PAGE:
So is language important? I would say it is. While I certainly believe it’s a balance between the language and the story, without understanding the core meanings of the English language itself, one cannot understand it’s cultural evolution and distinctions as well as we would hope. Lost in translation would be the sarcasm, the challenges, the wit, and the care with which writers such as Jane Austen have proudly produced their work—and how we’ve happily treasured them in our hearts.

And here I am discussing someone such as Jane Austen but think of what could be lost if someone such as William Shakespeare were to be translated into a foreign language without a care about his language? Shakespeare is admired and revered in Western culture because of his unique, distinctive approach to English and if it were not for that, we would not have what I think of some of the most wonderful pieces of literature ever composed. Communication is what binds most human experiences and helps improve our shelves. It is a wholly immersive and an absolutely remarkable experience that needs to handle with care. One cannot understand the Shakespearean tragedy without the pain which underlines King Lear’s sorrows, or Juliet’s loss, or Lady Macbeth’s greed and her husband’s downfall.

So what are your thoughts on the matter? How would you approach a translation? Is the language important or is the story? What would you consider the most important element of translating something like Pride and Prejudice?

Yamini

Review | When the Heavens Fall by Marc Turner

WHEN THE HEAVENS FALL by Marc Turner

When the Heavens Fall reads a lot like most fantasies do, which is both good and bad. Good because it’s a fun read while you’re at it, interesting and unique enough that you’re enjoying it while you’re in the book. But also disappointing because it really isn’t anything different from what a lot of other fantasy books have to offer. That is, while it clearly has it’s own story, characters, and world, it doesn’t manage to stand out on it’s own. It’s unique but not anything fresh or innovative.

Having said that, I am aware of the fact that this is the author’s debut novel and I do realize it’s only the beginning of a series. So while I made my way through this at a reasonable pace, if I do pick up the next installment in the series, I’m definitely hoping for more excitement. What I can say was more enjoyable was that the author offers more than one perspective in the story. A lot of the other fantasy I’ve read either just follows first person or opt out for third person omniscient. With this one, you get a lot of voices with their own stories so that aspect is a bit more filling in this book than in some other fantasies. At times, I was also reminded somewhat of The Way of Kings, but mostly in that we get more than one perspective.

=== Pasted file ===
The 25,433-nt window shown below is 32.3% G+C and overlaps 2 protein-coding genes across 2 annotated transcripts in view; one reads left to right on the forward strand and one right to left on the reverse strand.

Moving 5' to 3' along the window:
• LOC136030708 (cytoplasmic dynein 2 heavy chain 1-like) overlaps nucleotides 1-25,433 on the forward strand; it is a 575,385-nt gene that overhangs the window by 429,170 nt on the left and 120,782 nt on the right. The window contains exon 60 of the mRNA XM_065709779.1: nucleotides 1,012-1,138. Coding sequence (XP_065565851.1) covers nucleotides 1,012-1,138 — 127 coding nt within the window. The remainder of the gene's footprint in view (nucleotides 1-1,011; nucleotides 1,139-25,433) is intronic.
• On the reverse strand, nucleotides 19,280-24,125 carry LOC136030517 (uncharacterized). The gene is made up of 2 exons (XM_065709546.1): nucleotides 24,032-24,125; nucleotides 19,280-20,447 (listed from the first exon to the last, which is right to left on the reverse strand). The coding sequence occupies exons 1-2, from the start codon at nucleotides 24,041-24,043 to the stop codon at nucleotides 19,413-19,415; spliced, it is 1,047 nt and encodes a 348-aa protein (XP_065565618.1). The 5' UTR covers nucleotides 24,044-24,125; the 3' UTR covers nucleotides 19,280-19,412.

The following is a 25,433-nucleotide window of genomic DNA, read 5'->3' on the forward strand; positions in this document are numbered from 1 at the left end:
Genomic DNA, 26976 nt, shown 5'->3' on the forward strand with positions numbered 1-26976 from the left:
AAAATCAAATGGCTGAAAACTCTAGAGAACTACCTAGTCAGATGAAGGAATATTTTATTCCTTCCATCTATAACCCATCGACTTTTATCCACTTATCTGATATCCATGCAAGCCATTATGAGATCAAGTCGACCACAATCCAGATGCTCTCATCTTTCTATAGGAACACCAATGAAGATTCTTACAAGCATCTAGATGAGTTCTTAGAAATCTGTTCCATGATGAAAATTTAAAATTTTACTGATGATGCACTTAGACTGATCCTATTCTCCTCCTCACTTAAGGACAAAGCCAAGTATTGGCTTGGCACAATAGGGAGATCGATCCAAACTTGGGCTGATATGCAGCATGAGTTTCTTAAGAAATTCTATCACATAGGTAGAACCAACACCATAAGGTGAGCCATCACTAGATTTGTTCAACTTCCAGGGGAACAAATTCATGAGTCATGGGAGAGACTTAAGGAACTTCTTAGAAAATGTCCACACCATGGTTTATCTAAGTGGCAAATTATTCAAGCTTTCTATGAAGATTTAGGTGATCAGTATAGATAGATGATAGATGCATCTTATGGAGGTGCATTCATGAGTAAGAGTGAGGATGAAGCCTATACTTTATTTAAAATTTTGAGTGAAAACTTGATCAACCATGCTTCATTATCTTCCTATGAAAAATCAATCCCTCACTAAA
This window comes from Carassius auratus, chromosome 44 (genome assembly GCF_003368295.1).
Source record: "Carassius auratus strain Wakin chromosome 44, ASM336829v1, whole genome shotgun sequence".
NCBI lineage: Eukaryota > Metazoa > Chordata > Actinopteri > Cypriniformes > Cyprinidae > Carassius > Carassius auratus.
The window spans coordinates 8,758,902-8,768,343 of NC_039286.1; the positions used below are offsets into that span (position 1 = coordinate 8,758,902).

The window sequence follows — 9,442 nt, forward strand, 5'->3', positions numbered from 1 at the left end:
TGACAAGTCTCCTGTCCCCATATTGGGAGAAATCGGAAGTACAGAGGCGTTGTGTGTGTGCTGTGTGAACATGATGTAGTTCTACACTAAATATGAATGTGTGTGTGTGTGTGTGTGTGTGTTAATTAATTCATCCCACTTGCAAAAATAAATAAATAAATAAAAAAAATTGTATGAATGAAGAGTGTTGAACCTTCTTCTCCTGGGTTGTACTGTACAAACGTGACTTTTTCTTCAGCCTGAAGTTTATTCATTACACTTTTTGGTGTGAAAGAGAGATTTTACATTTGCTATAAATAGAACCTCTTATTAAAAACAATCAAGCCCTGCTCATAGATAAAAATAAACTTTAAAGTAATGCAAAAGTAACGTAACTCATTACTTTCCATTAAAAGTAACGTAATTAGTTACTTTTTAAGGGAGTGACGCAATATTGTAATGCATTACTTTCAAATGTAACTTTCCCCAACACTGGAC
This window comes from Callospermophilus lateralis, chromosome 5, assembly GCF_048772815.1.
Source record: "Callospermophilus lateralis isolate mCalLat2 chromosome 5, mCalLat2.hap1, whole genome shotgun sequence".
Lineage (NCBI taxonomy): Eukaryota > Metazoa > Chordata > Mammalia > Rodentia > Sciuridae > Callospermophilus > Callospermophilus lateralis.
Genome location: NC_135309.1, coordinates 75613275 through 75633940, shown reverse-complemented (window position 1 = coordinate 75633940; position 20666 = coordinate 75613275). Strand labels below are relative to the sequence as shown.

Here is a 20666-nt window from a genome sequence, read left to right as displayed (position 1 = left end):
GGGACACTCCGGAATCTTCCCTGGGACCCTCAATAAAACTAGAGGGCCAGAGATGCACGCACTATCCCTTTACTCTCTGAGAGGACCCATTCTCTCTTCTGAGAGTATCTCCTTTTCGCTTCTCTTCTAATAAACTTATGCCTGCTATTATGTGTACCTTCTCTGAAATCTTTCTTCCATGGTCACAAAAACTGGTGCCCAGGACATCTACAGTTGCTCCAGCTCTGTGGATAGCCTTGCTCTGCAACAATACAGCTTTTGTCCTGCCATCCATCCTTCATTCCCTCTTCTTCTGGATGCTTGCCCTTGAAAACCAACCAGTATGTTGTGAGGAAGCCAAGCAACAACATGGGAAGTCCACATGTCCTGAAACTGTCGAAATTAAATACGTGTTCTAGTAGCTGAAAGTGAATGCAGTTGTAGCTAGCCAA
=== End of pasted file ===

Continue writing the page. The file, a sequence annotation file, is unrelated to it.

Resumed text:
I also enjoyed that we are required to learn about the fantasy world more via conversations and as the story moves along rather than major sections of info-dump where the authors pauses to explain the history of one thing or another. Sanderson does have a habit of dragging things out and while at times When the Heavens Fall did slow down for me, I don’t think it necessarily drags at any point.

Because I read this on audiobook, I must also point out that while the narrator—Oliver Wyman—does an excellent job at the voices, the narration of regular passages did seem a tad tedious. It often felt like he was narrating the book with his head down and his voice seemed a bit stifled. I’m speculating about this of course, but I just thought it strange that he does the character voices with such expertise but then I would have so much trouble concentrating on the regular, non-dialogue text. If I had to rate the narration separately, I would give it a four stars.

I would recommend this if you’re just looking for an easy fantasy read. If you want something wholly unique and original, this probably doesn’t have a lot which will impress you (especially if you’re a avid fantasy reader). But it’s a good read nonetheless and if I come across the next book in the series, I would love to give it a read.

Rating – ★★★☆☆

Disclaimer – A copy of this audiobook was provided by Audible in exchange for a review. All opinions expressed are my own and have not been influenced by any exterior motives.